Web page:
Pita: Dakota Fanning
Samuel: Marc Anthony
Lisa: Radha Mitchell
Rayburn: Christopher Walken
Manzano: Giancarlo Giannini
Jordan: Mickey Rourke
20th Century Fox presents a film directed by Tony Scott. Written by Brian Helgeland, based on the novel by A.J. Quinnell. Running time: 142 minutes. Rated R (for language and strong violence).
The Denzel Washington starring actioner Man on Fire begins with the ominous factoid that in Latin America a kidnapping occurs every sixty seconds; then adds that only seventy percent of those kidnapping victims survive the ordeal. My immediate response to this news was to ask, “Why?” The story involves a child kidnapping victim and her bodyguard, who goes on a revenge rampage after the kidnapping. Man on Fire is not interested in answering questions as to what prompts this inundation of kidnappings in Central America, or even with pointing out that it is not only children that are the victims of these frequent ransom demands for loved ones. Man on Fire is only interested in showing the tortured journey of a man who finally finds a reason to live only to have it taken away from him.
Denzel Washington (The Manchurian Candidate) plays John Creasy, a man with a dark past that, while not explored here, continues to cause him pain. As the story opens, the clearly suicidal Creasy visits Rayburn, an associate from his former life as a government assassin played by Christopher Walken (Envy). Walken adds surprising definition to both characters, giving a sense of details from their contracted murderous pasts without actually revealing any specifics of that former life. Rayburn “lives like a king” in Mexico arranging security for a U.S. car manufacturer running assembly out of Mexico. Rayburn suggests a job as a bodyguard for the daughter of one of the Mexican plant owners in order to get Creasy back on his feet.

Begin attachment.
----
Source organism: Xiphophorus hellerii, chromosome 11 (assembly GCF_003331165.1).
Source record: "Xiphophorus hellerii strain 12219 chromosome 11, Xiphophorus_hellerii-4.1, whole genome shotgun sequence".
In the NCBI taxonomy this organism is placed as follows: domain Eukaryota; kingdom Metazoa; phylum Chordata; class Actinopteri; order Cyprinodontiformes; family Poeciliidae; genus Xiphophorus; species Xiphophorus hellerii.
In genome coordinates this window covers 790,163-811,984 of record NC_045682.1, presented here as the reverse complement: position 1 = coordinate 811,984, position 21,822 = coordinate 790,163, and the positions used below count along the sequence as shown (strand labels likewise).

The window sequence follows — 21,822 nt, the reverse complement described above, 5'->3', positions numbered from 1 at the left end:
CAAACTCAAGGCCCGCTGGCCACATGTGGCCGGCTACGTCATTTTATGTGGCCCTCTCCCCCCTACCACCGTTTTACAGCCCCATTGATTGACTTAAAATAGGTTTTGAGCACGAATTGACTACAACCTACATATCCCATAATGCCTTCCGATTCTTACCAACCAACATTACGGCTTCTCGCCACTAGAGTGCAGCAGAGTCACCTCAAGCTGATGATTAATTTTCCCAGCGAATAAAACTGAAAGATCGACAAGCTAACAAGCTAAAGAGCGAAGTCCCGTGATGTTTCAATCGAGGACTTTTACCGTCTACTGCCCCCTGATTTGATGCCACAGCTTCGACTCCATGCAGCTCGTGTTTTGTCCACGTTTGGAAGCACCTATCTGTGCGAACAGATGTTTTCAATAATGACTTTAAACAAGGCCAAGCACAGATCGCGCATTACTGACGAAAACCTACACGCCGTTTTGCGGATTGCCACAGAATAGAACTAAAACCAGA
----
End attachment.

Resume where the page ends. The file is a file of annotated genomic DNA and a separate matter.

Creasy’s biggest problem holding any kind of a job since his days as a killer is his drinking, but Samuel Ramos (Marc Anthony) is not so concerned since the bodyguard is merely a necessity for him to renew the $10,000,000 kidnapping insurance policy to assure his social standing in the Mexico City business community. For his daughter Pita (Dakota Fanning, Taken) Creasy represents far more -- the father figure such an intelligent young girl so desperately needs.
Lisa, Samuel’s wife portrayed by Radha Mitchell (Phone Booth), at first likes Creasy simply because, like her, he is American. Eventually she comes to recognize the reluctant bonds Creasy forms with Pita. Then Pita is abducted, a ransom is demanded by a fugitive known only as “The Voice”, the police become involved along with a news paper reporter and an AFI investigator, and … Well, to reveal much more might be revealing too much, even though the film makers make such grossly unsubtle and obvious choices its hard not to figure out what is going to happen before it does. Needless to say, Creasy charges himself with the task of exacting revenge on each and every individual that had even the slightest hand in the kidnapping, thusly earning the film’s title.